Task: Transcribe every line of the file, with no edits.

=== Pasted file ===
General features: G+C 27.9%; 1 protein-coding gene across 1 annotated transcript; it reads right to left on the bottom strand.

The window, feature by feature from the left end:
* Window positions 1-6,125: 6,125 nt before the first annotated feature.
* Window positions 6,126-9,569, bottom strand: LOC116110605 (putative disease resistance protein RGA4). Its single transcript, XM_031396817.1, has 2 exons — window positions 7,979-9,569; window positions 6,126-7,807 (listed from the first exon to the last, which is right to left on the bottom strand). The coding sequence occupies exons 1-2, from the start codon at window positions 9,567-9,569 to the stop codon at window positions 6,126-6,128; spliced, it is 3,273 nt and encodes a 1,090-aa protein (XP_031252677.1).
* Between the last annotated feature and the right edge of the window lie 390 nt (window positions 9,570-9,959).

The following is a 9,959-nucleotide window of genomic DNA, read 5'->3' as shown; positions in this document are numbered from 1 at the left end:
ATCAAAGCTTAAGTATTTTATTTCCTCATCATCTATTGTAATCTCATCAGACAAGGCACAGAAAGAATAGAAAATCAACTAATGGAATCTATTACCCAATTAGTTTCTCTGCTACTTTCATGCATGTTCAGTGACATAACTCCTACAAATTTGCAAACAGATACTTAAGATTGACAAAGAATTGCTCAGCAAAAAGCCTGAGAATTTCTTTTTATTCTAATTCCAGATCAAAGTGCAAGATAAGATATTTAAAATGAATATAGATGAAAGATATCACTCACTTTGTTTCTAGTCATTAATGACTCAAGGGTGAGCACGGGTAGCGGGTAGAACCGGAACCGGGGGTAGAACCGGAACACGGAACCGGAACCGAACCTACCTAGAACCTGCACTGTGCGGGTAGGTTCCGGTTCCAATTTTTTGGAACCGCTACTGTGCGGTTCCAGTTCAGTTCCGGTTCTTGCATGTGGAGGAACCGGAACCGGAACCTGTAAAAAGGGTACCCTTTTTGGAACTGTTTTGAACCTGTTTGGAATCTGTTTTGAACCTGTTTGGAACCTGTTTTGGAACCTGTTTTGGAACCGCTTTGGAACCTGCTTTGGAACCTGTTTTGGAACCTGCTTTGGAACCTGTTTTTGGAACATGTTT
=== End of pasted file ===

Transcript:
General features: G+C 27.9%; 1 protein-coding gene across 1 annotated transcript; it reads right to left on the bottom strand.

The window, feature by feature from the left end:
* Window positions 1-6,125: 6,125 nt before the first annotated feature.
* Window positions 6,126-9,569, bottom strand: LOC116110605 (putative disease resistance protein RGA4). Its single transcript, XM_031396817.1, has 2 exons — window positions 7,979-9,569; window positions 6,126-7,807 (listed from the first exon to the last, which is right to left on the bottom strand). The coding sequence occupies exons 1-2, from the start codon at window positions 9,567-9,569 to the stop codon at window positions 6,126-6,128; spliced, it is 3,273 nt and encodes a 1,090-aa protein (XP_031252677.1).
* Between the last annotated feature and the right edge of the window lie 390 nt (window positions 9,570-9,959).

The following is a 9,959-nucleotide window of genomic DNA, read 5'->3' as shown; positions in this document are numbered from 1 at the left end:
ATCAAAGCTTAAGTATTTTATTTCCTCATCATCTATTGTAATCTCATCAGACAAGGCACAGAAAGAATAGAAAATCAACTAATGGAATCTATTACCCAATTAGTTTCTCTGCTACTTTCATGCATGTTCAGTGACATAACTCCTACAAATTTGCAAACAGATACTTAAGATTGACAAAGAATTGCTCAGCAAAAAGCCTGAGAATTTCTTTTTATTCTAATTCCAGATCAAAGTGCAAGATAAGATATTTAAAATGAATATAGATGAAAGATATCACTCACTTTGTTTCTAGTCATTAATGACTCAAGGGTGAGCACGGGTAGCGGGTAGAACCGGAACCGGGGGTAGAACCGGAACACGGAACCGGAACCGAACCTACCTAGAACCTGCACTGTGCGGGTAGGTTCCGGTTCCAATTTTTTGGAACCGCTACTGTGCGGTTCCAGTTCAGTTCCGGTTCTTGCATGTGGAGGAACCGGAACCGGAACCTGTAAAAAGGGTACCCTTTTTGGAACTGTTTTGAACCTGTTTGGAATCTGTTTTGAACCTGTTTGGAACCTGTTTTGGAACCTGTTTTGGAACCGCTTTGGAACCTGCTTTGGAACCTGTTTTGGAACCTGCTTTGGAACCTGTTTTTGGAACATGTTT